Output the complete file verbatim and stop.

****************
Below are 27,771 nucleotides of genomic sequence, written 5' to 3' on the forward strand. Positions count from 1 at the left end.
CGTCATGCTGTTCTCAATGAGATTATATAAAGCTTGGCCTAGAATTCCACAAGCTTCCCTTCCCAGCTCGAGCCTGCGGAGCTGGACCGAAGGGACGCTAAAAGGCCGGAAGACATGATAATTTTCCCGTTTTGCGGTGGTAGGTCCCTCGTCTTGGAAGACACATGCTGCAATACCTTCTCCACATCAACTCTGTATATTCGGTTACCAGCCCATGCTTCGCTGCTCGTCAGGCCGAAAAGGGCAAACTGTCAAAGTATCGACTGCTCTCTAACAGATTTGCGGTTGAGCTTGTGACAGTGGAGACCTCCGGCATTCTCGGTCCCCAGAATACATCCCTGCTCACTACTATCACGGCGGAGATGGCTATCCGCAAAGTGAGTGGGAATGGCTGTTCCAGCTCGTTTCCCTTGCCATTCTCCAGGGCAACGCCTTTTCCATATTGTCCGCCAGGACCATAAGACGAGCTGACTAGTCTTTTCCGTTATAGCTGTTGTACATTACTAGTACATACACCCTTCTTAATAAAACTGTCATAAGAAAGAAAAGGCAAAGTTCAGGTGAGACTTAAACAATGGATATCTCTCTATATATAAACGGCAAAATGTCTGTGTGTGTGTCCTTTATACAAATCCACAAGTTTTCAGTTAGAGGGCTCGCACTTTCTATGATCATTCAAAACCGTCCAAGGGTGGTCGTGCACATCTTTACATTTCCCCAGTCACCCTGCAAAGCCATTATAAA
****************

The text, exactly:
Below are 27,771 nucleotides of genomic sequence, written 5' to 3' on the forward strand. Positions count from 1 at the left end.
CGTCATGCTGTTCTCAATGAGATTATATAAAGCTTGGCCTAGAATTCCACAAGCTTCCCTTCCCAGCTCGAGCCTGCGGAGCTGGACCGAAGGGACGCTAAAAGGCCGGAAGACATGATAATTTTCCCGTTTTGCGGTGGTAGGTCCCTCGTCTTGGAAGACACATGCTGCAATACCTTCTCCACATCAACTCTGTATATTCGGTTACCAGCCCATGCTTCGCTGCTCGTCAGGCCGAAAAGGGCAAACTGTCAAAGTATCGACTGCTCTCTAACAGATTTGCGGTTGAGCTTGTGACAGTGGAGACCTCCGGCATTCTCGGTCCCCAGAATACATCCCTGCTCACTACTATCACGGCGGAGATGGCTATCCGCAAAGTGAGTGGGAATGGCTGTTCCAGCTCGTTTCCCTTGCCATTCTCCAGGGCAACGCCTTTTCCATATTGTCCGCCAGGACCATAAGACGAGCTGACTAGTCTTTTCCGTTATAGCTGTTGTACATTACTAGTACATACACCCTTCTTAATAAAACTGTCATAAGAAAGAAAAGGCAAAGTTCAGGTGAGACTTAAACAATGGATATCTCTCTATATATAAACGGCAAAATGTCTGTGTGTGTGTCCTTTATACAAATCCACAAGTTTTCAGTTAGAGGGCTCGCACTTTCTATGATCATTCAAAACCGTCCAAGGGTGGTCGTGCACATCTTTACATTTCCCCAGTCACCCTGCAAAGCCATTATAAA